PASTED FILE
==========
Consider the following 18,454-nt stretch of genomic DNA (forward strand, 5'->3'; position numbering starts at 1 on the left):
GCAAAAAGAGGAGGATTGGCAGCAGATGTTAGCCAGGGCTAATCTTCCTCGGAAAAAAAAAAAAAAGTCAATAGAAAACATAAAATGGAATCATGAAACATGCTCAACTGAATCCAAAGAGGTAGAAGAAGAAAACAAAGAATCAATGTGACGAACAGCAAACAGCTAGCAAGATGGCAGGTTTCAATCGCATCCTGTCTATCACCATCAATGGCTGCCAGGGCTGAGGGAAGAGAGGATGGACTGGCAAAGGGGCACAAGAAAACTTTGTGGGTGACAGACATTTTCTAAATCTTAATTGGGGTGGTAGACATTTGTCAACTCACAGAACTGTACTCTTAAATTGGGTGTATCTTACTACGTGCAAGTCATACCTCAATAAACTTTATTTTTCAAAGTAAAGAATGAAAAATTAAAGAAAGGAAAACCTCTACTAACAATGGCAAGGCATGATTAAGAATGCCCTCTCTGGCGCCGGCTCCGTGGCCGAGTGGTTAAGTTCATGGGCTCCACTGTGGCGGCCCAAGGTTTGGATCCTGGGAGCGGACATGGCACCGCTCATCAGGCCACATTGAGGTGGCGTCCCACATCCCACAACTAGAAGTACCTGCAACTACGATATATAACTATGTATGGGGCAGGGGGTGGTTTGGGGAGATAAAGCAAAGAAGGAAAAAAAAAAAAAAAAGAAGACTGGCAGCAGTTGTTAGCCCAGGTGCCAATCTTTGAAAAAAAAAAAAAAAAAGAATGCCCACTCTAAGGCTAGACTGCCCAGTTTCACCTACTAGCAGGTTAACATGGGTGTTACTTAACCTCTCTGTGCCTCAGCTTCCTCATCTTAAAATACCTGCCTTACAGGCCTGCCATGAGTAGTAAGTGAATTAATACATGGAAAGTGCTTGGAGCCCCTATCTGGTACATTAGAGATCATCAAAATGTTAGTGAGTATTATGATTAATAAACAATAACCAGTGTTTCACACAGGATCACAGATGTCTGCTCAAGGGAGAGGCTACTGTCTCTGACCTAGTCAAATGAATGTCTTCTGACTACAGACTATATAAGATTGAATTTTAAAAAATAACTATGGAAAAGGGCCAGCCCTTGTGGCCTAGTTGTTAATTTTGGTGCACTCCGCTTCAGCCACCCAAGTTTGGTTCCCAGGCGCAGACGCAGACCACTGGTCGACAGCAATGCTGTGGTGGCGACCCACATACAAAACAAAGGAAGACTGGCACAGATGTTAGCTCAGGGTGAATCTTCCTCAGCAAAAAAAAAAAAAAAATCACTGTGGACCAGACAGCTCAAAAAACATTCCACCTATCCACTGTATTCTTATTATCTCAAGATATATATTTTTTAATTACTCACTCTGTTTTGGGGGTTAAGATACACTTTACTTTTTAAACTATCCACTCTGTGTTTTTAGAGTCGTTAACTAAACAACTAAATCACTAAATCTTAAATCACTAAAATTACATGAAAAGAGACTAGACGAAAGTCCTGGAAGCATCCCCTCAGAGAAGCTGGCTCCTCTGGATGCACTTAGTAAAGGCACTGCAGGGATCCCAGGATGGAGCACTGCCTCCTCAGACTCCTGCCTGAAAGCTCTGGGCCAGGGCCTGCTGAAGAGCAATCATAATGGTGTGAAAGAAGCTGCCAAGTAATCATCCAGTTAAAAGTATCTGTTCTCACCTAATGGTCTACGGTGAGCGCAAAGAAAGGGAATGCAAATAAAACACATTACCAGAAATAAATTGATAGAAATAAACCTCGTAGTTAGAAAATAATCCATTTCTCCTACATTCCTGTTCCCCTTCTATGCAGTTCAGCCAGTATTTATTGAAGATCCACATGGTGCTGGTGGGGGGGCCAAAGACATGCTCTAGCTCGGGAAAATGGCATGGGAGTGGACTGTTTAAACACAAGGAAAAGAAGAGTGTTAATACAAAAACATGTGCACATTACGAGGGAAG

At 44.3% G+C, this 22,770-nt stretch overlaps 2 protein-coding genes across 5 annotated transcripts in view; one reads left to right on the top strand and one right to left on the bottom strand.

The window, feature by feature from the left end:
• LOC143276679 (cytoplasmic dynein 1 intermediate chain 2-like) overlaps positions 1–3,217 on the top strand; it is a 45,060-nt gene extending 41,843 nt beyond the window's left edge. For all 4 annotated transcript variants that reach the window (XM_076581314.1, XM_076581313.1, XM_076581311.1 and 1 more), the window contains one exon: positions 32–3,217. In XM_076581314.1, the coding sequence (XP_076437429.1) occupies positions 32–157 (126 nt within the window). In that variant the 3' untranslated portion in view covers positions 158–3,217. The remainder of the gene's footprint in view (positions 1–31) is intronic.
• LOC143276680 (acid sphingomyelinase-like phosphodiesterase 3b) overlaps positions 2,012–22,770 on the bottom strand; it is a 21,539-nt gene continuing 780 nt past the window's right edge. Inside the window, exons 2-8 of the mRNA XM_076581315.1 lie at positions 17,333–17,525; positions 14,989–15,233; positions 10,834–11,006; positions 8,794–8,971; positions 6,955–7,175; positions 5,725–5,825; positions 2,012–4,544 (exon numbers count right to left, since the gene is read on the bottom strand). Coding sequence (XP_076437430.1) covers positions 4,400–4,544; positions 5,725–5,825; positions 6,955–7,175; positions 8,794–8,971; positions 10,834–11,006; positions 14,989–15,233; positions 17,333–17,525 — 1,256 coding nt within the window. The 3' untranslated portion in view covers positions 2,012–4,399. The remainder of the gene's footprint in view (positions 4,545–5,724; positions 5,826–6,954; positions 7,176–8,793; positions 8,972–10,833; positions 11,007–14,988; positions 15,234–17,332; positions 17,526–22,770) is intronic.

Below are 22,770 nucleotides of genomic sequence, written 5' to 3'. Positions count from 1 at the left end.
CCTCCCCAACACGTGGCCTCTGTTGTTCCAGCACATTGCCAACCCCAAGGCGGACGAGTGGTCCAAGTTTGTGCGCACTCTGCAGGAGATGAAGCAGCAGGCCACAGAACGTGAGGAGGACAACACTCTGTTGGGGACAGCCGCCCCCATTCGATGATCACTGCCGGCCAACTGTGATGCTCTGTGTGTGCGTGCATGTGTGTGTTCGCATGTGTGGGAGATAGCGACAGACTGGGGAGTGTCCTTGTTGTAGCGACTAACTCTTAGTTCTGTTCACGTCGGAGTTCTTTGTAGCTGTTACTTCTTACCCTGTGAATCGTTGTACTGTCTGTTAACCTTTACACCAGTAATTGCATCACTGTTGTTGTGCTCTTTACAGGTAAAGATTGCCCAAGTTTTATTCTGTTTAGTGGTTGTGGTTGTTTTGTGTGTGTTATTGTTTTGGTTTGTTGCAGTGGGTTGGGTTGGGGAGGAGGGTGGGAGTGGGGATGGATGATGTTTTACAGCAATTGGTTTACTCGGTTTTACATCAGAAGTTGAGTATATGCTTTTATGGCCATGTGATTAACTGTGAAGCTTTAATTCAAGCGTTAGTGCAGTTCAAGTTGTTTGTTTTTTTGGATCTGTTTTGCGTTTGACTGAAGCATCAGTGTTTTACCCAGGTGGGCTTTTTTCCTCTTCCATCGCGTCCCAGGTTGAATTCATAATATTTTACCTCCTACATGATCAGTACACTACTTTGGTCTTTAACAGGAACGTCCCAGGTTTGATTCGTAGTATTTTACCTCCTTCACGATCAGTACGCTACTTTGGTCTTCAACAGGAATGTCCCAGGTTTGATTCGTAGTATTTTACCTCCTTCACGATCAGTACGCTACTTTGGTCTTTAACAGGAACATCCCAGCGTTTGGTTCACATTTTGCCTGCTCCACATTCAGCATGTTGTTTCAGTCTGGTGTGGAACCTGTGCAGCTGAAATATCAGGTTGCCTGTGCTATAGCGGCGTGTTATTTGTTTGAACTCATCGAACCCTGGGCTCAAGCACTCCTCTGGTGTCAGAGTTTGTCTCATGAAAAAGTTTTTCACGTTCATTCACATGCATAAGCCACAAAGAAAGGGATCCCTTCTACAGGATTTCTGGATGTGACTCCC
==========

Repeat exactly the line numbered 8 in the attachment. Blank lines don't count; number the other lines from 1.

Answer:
CCTCCCCAACACGTGGCCTCTGTTGTTCCAGCACATTGCCAACCCCAAGGCGGACGAGTGGTCCAAGTTTGTGCGCACTCTGCAGGAGATGAAGCAGCAGGCCACAGAACGTGAGGAGGACAACACTCTGTTGGGGACAGCCGCCCCCATTCGATGATCACTGCCGGCCAACTGTGATGCTCTGTGTGTGCGTGCATGTGTGTGTTCGCATGTGTGGGAGATAGCGACAGACTGGGGAGTGTCCTTGTTGTAGCGACTAACTCTTAGTTCTGTTCACGTCGGAGTTCTTTGTAGCTGTTACTTCTTACCCTGTGAATCGTTGTACTGTCTGTTAACCTTTACACCAGTAATTGCATCACTGTTGTTGTGCTCTTTACAGGTAAAGATTGCCCAAGTTTTATTCTGTTTAGTGGTTGTGGTTGTTTTGTGTGTGTTATTGTTTTGGTTTGTTGCAGTGGGTTGGGTTGGGGAGGAGGGTGGGAGTGGGGATGGATGATGTTTTACAGCAATTGGTTTACTCGGTTTTACATCAGAAGTTGAGTATATGCTTTTATGGCCATGTGATTAACTGTGAAGCTTTAATTCAAGCGTTAGTGCAGTTCAAGTTGTTTGTTTTTTTGGATCTGTTTTGCGTTTGACTGAAGCATCAGTGTTTTACCCAGGTGGGCTTTTTTCCTCTTCCATCGCGTCCCAGGTTGAATTCATAATATTTTACCTCCTACATGATCAGTACACTACTTTGGTCTTTAACAGGAACGTCCCAGGTTTGATTCGTAGTATTTTACCTCCTTCACGATCAGTACGCTACTTTGGTCTTCAACAGGAATGTCCCAGGTTTGATTCGTAGTATTTTACCTCCTTCACGATCAGTACGCTACTTTGGTCTTTAACAGGAACATCCCAGCGTTTGGTTCACATTTTGCCTGCTCCACATTCAGCATGTTGTTTCAGTCTGGTGTGGAACCTGTGCAGCTGAAATATCAGGTTGCCTGTGCTATAGCGGCGTGTTATTTGTTTGAACTCATCGAACCCTGGGCTCAAGCACTCCTCTGGTGTCAGAGTTTGTCTCATGAAAAAGTTTTTCACGTTCATTCACATGCATAAGCCACAAAGAAAGGGATCCCTTCTACAGGATTTCTGGATGTGACTCCC